Will right Partition wrongs, says Narendra Modi

Poll call: PM Narendra Modi with Manipur Chief Minister N. Biren Singh in Imphal on Friday.  

Prime Minister Narendra Modi said on Friday that his government would be atoning for the “wrong” done during Partition by getting the Citizenship (Amendment) Bill, 2016, passed in Parliament.

The comments come amid widespread protests in Assam against the Bill which seeks to amend the Citizenship Act, 1955 to provide citizenship to illegal migrants from Afghanistan, Bangladesh and Pakistan who are of Hindu, Sikh, Buddhist, Jain, Parsi or Christian origin.

Addressing a Vijay Sankalp Samavesh rally at Kalinagar in Silchar in southern Assam, the Prime Minister said the Centre was working hard to clear the Bill for safeguarding “all who had been victims of Partition”.

Poll campaign

Mr. Modi was in Silchar as a part of his first phase of election campaign, in which he is scheduled to address rallies in 20 States in 100 days before the model code of conduct comes into force.

“The government is going ahead with the Citizenship Bill, which involves the lives of people. This Bill will be the atonement for the injustice done to some people in the past. I am confident it will be passed in Parliament soon,” Mr . Modi said.

Silchar is the nerve centre of the Bengali-dominated Barak Valley comprising three of Assam’s 33 districts.

A large number of people from this valley, many of them Hindus, were left out of the final draft of the National Register of Citizens (NRC) being updated in Assam.

The other districts in the Brahmaputra Valley are opposed to the Citizenship Bill, which aims at legitimising the stay of non-Muslims from Afghanistan, Bangladesh and Pakistan who came to India till December 31, 2014 allegedly due to religious persecution.

The Assamese and other indigenous groups in Assam fear that the passage of the Bill would make the State a dumping ground for fresh waves of migrants, specifically “Hindu Bangladeshis”. They also feel that the Bill would make redundant the exercise of NRC, which lists those who have come to Assam before March 24, 1971 as mandated by the Assam Accord.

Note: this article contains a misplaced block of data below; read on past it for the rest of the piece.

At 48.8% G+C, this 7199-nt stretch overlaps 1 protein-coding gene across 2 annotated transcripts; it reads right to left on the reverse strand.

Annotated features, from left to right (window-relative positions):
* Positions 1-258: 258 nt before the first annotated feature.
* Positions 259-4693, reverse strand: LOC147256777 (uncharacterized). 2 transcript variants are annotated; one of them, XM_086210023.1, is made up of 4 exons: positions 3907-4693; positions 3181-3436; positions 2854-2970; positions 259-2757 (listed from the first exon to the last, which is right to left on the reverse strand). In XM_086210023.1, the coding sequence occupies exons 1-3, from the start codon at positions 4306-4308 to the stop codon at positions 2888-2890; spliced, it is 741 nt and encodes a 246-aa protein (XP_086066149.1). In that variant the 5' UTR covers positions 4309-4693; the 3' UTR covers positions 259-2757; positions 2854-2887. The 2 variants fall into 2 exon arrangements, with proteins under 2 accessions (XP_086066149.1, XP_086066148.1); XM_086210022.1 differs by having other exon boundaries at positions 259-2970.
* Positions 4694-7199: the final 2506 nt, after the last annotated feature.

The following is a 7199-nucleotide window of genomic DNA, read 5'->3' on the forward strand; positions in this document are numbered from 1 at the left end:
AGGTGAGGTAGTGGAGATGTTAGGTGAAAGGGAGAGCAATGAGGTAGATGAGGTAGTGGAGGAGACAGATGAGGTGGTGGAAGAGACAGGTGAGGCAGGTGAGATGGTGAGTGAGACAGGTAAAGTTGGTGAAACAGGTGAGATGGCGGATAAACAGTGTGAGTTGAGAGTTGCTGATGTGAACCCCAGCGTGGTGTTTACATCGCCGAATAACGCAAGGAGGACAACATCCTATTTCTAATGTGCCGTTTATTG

“Mistakes were made in the past when the country was divided and they have to be undone. Some people had stayed back in some places and if they face difficulties there, it is the duty of Mother India to give shelter to them. Those reposing faith in Mother India will be protected,” Mr. Modi said.

“Many of you faced hardships during the NRC updating process, and some of you are worried. But I assure you that no Indian citizen will be left out of the NRC. Efforts are being made to ensure that every individual is heard. We had made several appeals to the Supreme Court regarding NRC documents and it accepted those. As a result, the difficulties of applicants were minimised,” the Prime Minister said.

Mr. Modi also sought to placate the indigenous communities opposed to the Bill by referring to the Union Cabinet’s decision to constitute a high-level committee for effective implementation of Clause 6 of the Assam Accord, which says: “Constitutional, legislative and administrative safeguards, as may be appropriate, shall be provided to protect, preserve and promote the cultural, social, linguistic identity and heritage of the Assamese people.”

The accord, signed in 1985, had ended a six-year agitation against illegal migrants.

Earlier on Thursday, Mr. Modi inaugurated eight projects and laid the foundation of five more in Manipur. These projects include an integrated check post at Moreh, a town bordering Myanmar, the Dolaithabi Barrage, an FCI warehouse at Sawombung in Imphal East district, and a buffer water reservoir at Shirui village in Ukhrul district.

All markets in Imphal town remained closed during the Prime Minister’s visit following a boycott call by a conglomerate of six banned extremist groups.

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Printable version | Dec 5, 2021 11:28:17 AM |

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